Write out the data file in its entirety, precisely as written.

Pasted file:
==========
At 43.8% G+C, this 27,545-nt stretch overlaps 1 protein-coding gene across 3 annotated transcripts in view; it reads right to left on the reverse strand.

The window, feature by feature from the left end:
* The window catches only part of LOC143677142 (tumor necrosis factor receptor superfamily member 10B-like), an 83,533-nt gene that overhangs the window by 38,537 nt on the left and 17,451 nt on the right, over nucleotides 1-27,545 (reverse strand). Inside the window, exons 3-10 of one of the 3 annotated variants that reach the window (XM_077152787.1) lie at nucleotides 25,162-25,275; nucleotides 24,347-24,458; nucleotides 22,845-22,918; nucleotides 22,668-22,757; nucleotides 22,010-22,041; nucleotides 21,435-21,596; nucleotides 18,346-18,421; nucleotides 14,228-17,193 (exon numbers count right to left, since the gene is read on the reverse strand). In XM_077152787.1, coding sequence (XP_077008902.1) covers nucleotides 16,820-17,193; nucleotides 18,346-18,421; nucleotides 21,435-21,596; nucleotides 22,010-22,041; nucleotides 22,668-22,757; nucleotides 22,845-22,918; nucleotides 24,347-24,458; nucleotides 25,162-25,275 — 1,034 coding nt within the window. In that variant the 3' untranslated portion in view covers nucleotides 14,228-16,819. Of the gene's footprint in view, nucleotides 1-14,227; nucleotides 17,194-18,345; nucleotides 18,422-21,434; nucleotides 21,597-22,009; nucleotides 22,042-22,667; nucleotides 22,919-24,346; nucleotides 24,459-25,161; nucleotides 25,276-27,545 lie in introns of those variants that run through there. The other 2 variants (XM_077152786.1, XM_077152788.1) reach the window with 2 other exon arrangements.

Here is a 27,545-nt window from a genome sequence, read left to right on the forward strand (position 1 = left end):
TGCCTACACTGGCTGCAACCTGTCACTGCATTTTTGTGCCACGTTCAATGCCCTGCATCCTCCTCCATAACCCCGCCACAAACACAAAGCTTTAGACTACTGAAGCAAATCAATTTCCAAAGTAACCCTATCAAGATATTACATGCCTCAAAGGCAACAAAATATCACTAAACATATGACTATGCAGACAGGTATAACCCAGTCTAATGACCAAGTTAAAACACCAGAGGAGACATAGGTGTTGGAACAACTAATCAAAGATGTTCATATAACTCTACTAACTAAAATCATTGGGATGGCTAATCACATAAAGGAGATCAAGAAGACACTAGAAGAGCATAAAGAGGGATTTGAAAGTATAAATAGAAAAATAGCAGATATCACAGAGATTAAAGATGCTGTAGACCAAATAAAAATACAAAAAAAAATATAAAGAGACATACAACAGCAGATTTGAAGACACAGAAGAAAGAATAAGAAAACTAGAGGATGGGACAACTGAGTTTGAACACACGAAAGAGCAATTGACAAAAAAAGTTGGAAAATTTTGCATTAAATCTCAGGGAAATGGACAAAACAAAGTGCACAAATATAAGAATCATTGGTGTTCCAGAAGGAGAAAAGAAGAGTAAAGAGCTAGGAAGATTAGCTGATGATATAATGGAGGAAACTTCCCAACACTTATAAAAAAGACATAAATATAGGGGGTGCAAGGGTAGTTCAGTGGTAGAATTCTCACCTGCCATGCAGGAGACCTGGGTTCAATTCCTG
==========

At 43.8% G+C, this 27,545-nt stretch overlaps 1 protein-coding gene across 3 annotated transcripts in view; it reads right to left on the reverse strand.

The window, feature by feature from the left end:
* The window catches only part of LOC143677142 (tumor necrosis factor receptor superfamily member 10B-like), an 83,533-nt gene that overhangs the window by 38,537 nt on the left and 17,451 nt on the right, over nucleotides 1-27,545 (reverse strand). Inside the window, exons 3-10 of one of the 3 annotated variants that reach the window (XM_077152787.1) lie at nucleotides 25,162-25,275; nucleotides 24,347-24,458; nucleotides 22,845-22,918; nucleotides 22,668-22,757; nucleotides 22,010-22,041; nucleotides 21,435-21,596; nucleotides 18,346-18,421; nucleotides 14,228-17,193 (exon numbers count right to left, since the gene is read on the reverse strand). In XM_077152787.1, coding sequence (XP_077008902.1) covers nucleotides 16,820-17,193; nucleotides 18,346-18,421; nucleotides 21,435-21,596; nucleotides 22,010-22,041; nucleotides 22,668-22,757; nucleotides 22,845-22,918; nucleotides 24,347-24,458; nucleotides 25,162-25,275 — 1,034 coding nt within the window. In that variant the 3' untranslated portion in view covers nucleotides 14,228-16,819. Of the gene's footprint in view, nucleotides 1-14,227; nucleotides 17,194-18,345; nucleotides 18,422-21,434; nucleotides 21,597-22,009; nucleotides 22,042-22,667; nucleotides 22,919-24,346; nucleotides 24,459-25,161; nucleotides 25,276-27,545 lie in introns of those variants that run through there. The other 2 variants (XM_077152786.1, XM_077152788.1) reach the window with 2 other exon arrangements.

Here is a 27,545-nt window from a genome sequence, read left to right on the forward strand (position 1 = left end):
TGCCTACACTGGCTGCAACCTGTCACTGCATTTTTGTGCCACGTTCAATGCCCTGCATCCTCCTCCATAACCCCGCCACAAACACAAAGCTTTAGACTACTGAAGCAAATCAATTTCCAAAGTAACCCTATCAAGATATTACATGCCTCAAAGGCAACAAAATATCACTAAACATATGACTATGCAGACAGGTATAACCCAGTCTAATGACCAAGTTAAAACACCAGAGGAGACATAGGTGTTGGAACAACTAATCAAAGATGTTCATATAACTCTACTAACTAAAATCATTGGGATGGCTAATCACATAAAGGAGATCAAGAAGACACTAGAAGAGCATAAAGAGGGATTTGAAAGTATAAATAGAAAAATAGCAGATATCACAGAGATTAAAGATGCTGTAGACCAAATAAAAATACAAAAAAAAATATAAAGAGACATACAACAGCAGATTTGAAGACACAGAAGAAAGAATAAGAAAACTAGAGGATGGGACAACTGAGTTTGAACACACGAAAGAGCAATTGACAAAAAAAGTTGGAAAATTTTGCATTAAATCTCAGGGAAATGGACAAAACAAAGTGCACAAATATAAGAATCATTGGTGTTCCAGAAGGAGAAAAGAAGAGTAAAGAGCTAGGAAGATTAGCTGATGATATAATGGAGGAAACTTCCCAACACTTATAAAAAAGACATAAATATAGGGGGTGCAAGGGTAGTTCAGTGGTAGAATTCTCACCTGCCATGCAGGAGACCTGGGTTCAATTCCTG